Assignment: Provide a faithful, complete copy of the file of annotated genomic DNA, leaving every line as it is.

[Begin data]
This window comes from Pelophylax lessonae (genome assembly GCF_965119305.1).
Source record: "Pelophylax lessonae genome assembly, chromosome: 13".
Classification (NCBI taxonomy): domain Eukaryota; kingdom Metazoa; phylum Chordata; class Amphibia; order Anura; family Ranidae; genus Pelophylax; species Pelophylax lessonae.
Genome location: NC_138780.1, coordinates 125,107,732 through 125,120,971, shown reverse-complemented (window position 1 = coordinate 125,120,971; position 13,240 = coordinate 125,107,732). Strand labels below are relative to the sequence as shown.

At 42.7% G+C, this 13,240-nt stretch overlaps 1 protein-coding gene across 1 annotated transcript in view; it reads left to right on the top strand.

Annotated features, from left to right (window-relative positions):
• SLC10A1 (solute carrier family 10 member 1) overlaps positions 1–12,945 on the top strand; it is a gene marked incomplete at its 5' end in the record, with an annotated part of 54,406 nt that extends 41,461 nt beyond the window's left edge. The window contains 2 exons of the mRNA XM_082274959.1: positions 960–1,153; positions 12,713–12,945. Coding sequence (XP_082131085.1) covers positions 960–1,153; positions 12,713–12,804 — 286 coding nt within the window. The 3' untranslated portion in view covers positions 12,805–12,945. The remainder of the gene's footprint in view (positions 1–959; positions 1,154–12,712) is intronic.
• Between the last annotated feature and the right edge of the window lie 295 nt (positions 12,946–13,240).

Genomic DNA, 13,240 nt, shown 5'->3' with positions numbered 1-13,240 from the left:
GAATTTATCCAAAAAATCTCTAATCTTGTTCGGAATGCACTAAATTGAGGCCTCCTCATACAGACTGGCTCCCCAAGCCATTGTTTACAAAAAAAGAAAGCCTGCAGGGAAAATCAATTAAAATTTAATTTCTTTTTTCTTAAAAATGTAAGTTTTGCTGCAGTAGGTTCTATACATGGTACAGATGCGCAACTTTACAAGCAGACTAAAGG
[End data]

This window comes from Pelophylax lessonae (genome assembly GCF_965119305.1).
Source record: "Pelophylax lessonae genome assembly, chromosome: 13".
Classification (NCBI taxonomy): domain Eukaryota; kingdom Metazoa; phylum Chordata; class Amphibia; order Anura; family Ranidae; genus Pelophylax; species Pelophylax lessonae.
Genome location: NC_138780.1, coordinates 125,107,732 through 125,120,971, shown reverse-complemented (window position 1 = coordinate 125,120,971; position 13,240 = coordinate 125,107,732). Strand labels below are relative to the sequence as shown.

At 42.7% G+C, this 13,240-nt stretch overlaps 1 protein-coding gene across 1 annotated transcript in view; it reads left to right on the top strand.

Annotated features, from left to right (window-relative positions):
• SLC10A1 (solute carrier family 10 member 1) overlaps positions 1–12,945 on the top strand; it is a gene marked incomplete at its 5' end in the record, with an annotated part of 54,406 nt that extends 41,461 nt beyond the window's left edge. The window contains 2 exons of the mRNA XM_082274959.1: positions 960–1,153; positions 12,713–12,945. Coding sequence (XP_082131085.1) covers positions 960–1,153; positions 12,713–12,804 — 286 coding nt within the window. The 3' untranslated portion in view covers positions 12,805–12,945. The remainder of the gene's footprint in view (positions 1–959; positions 1,154–12,712) is intronic.
• Between the last annotated feature and the right edge of the window lie 295 nt (positions 12,946–13,240).

Genomic DNA, 13,240 nt, shown 5'->3' with positions numbered 1-13,240 from the left:
GAATTTATCCAAAAAATCTCTAATCTTGTTCGGAATGCACTAAATTGAGGCCTCCTCATACAGACTGGCTCCCCAAGCCATTGTTTACAAAAAAAGAAAGCCTGCAGGGAAAATCAATTAAAATTTAATTTCTTTTTTCTTAAAAATGTAAGTTTTGCTGCAGTAGGTTCTATACATGGTACAGATGCGCAACTTTACAAGCAGACTAAAGG